The bigger question is: who will it benefit? Many often assume that a higher turnout means the left will win. But that's not always that simple. Ford won a large majority in Ontario after a 7 points increase in turnout. In Alberta, there was a sharp jump in 2012 and that coincided with an explosion of the vote for right-wing parties (PC and Wildrose combined). So, what about this year? The truth is that I have no idea. Election Alberta hasn't released the advance turnout by riding (I asked, trust me). So it doesn't allow us to look for patterns like I did in Quebec (where we could see the Liberal vote staying home).

I'll add one thing: in 2015, it seems fairly evident that some conservative voters stayed home for the provincial election but came out for the federal one. So the increased turnout could be, at least partially, from them.

If I had to guess the impact of the turnout, I'd guess it'll help both the NDP and UCP. I don't believe it'll make a big difference at the provincial level. It will, however, likely make the difference in some key races in Calgary or the Edmonton suburb and my model will be wrong there. Oh well, not much I can do if the data isn't even published.

Using Google Trends, if we look for the parties (UCP and NDP), that gives us pretty much a tie.


If we instead use the leaders:



Notice that Google knows Jason Kenney as a former MP, not as the leader of the UCP...

It's always hard to use Google Trends for anything meaningful but I'll say that I don't see anything that would indicate a surprise NDP victory (given that younger voters are more for the NDP, if the NDP was actually ahead, I'd expect this party to clearly dominate on Google Trends). Kenney doesn't seem like the most popular leader but neither is Notley. Google Trends show no clear advantage for either of them.

There is a desire for change in Alberta but nowhere near what we saw in Quebec, Ontario or BC in 2017 where over 70% of the voters wanted a change of government. It really just seems the conservative people from this province, who are clearly a majority, want their conservative government back. That's logical.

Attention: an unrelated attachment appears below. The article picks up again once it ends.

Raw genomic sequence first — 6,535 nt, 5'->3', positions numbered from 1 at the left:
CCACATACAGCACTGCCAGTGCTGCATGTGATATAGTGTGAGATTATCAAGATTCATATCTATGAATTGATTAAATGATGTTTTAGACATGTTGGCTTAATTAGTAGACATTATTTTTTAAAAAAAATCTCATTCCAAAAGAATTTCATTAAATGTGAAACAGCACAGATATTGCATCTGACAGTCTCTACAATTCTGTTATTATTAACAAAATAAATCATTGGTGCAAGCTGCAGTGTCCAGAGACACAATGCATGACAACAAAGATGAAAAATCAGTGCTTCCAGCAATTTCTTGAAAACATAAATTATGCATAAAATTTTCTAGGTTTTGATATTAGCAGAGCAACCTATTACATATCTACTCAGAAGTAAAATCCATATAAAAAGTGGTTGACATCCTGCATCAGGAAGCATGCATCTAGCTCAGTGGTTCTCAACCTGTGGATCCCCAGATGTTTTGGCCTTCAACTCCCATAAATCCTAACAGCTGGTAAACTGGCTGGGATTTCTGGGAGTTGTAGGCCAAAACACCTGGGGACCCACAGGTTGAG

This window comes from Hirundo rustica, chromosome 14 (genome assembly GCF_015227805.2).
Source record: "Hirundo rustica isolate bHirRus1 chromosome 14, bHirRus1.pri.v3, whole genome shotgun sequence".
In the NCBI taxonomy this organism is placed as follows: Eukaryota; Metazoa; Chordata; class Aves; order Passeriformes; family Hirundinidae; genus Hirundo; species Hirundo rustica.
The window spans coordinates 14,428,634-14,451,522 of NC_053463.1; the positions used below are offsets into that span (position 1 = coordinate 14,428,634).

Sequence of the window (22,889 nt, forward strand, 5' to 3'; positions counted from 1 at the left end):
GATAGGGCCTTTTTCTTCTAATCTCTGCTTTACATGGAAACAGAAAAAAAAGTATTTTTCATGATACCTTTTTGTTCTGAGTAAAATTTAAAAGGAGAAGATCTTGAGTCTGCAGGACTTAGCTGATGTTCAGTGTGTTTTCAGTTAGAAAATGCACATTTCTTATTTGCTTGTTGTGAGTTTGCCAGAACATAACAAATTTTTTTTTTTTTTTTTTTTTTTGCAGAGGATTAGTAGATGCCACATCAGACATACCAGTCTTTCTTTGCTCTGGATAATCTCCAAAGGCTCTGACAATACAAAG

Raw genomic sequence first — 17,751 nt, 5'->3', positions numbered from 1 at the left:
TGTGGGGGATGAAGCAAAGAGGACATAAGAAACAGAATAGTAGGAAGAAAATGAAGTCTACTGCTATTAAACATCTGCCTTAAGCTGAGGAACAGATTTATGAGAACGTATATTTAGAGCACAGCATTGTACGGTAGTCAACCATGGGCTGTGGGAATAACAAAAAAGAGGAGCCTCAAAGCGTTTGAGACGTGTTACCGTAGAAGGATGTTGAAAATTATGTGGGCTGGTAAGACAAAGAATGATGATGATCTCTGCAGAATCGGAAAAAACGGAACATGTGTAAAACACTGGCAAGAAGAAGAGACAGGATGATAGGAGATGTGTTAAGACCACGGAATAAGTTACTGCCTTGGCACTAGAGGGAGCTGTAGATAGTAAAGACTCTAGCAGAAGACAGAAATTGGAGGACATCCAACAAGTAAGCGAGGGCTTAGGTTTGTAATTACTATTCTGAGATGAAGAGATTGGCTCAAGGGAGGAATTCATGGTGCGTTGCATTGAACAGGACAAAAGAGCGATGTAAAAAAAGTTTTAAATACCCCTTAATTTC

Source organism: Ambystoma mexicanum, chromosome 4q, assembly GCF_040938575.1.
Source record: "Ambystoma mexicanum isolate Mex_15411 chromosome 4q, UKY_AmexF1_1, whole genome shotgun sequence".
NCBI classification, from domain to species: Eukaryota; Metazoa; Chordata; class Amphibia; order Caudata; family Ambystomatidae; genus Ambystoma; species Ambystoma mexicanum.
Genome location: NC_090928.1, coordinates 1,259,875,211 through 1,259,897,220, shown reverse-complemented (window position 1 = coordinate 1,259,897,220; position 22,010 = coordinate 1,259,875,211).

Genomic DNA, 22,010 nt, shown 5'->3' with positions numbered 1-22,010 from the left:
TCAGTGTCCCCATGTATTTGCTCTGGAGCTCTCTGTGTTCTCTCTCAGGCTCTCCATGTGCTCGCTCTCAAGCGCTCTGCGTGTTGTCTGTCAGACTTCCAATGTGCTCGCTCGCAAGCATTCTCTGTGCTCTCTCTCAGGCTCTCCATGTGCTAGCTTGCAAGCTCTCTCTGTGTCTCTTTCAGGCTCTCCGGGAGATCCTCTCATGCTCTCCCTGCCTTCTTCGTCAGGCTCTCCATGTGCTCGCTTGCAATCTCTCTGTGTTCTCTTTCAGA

As for the age breakdown, Millennials and Gen Z (so the 18-34) are much more likely to vote NDP. An increased turnout of that age group would definitely help, but it will likely not be enough to compensate the huge margins for the UCP among the 55+. With that said, my projections have the NDP winning mostly the same parts of Calgary as the federal Liberals in 2015 and the Millennial/Gen Z vote will likely have an impact there.

By the way, my polling average is calculated using all the polls (one per firm) of the last week, with equal weight (you can waste your time trying to give different weights based on sample size and the sample being one freaking day older, but at the end of the day it doesn't matter much. I consistently beat other sites doing complex averages with my simple rules and I see no reason to change). I haven't allocated undecided proportionally. Instead I have split them 50-50 between the NDP (incumbents are often underestimated) and the UCP (main party; Plus the PC was systematically underestimated in Alberta in the recent past, including in 2015). I have also adjusted the Liberals, Green and Freedom Party down since they aren't remotely running a full slate of candidates. This explains why both the NDP and the UCP are higher in my average than in the polls. Additionally, I calculated the swing from the 8 riding polls from Mainstreet and I extrapolated the province-wide percentages based on them and did an average with my other numbers. Since these riding polls were slightly more negative for the NDP and slightly better for the UCP (it would give province-wide numbers of over 50% for the UCP and close to 36-37% for the NDP), that explains why I have the UCP higher than in the regular polls (although I don't really have this party higher than the last few polls published it seems, including the latest Forum).